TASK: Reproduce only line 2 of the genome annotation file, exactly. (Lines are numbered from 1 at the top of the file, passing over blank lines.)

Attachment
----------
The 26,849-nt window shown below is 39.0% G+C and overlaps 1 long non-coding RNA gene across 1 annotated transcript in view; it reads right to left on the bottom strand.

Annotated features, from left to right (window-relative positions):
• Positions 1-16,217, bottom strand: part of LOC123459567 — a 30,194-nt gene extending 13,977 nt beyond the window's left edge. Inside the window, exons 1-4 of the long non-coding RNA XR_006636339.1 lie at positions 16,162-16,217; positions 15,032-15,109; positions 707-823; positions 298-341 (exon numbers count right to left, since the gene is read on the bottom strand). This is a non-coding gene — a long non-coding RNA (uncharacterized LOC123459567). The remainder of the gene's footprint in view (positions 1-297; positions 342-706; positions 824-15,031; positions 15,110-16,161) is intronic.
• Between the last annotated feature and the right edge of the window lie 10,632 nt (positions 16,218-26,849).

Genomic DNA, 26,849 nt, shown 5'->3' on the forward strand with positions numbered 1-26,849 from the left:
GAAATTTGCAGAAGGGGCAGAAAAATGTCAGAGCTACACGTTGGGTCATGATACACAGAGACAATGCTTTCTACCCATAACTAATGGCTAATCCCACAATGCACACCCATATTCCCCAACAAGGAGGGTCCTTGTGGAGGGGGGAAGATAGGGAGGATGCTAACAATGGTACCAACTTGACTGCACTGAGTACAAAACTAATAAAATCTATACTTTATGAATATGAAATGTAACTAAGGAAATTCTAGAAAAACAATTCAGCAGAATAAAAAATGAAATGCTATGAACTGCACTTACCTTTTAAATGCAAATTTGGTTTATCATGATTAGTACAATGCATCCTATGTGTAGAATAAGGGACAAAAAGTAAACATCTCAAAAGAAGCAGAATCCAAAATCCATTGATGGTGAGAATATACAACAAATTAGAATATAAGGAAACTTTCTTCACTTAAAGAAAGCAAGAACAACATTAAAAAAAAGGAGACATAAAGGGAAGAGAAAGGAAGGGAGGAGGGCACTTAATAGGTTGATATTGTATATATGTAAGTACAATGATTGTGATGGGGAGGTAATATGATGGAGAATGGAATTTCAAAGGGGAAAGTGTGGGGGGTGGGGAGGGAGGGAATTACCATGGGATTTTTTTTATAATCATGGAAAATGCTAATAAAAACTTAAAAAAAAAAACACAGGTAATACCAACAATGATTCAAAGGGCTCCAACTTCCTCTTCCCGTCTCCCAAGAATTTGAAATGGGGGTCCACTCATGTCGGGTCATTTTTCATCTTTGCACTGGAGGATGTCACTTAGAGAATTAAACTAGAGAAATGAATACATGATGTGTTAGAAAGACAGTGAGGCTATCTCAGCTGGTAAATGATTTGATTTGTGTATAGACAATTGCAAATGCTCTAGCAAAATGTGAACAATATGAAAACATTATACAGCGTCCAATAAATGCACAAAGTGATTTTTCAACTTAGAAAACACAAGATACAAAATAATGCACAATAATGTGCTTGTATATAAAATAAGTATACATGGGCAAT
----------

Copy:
Annotated features, from left to right (window-relative positions):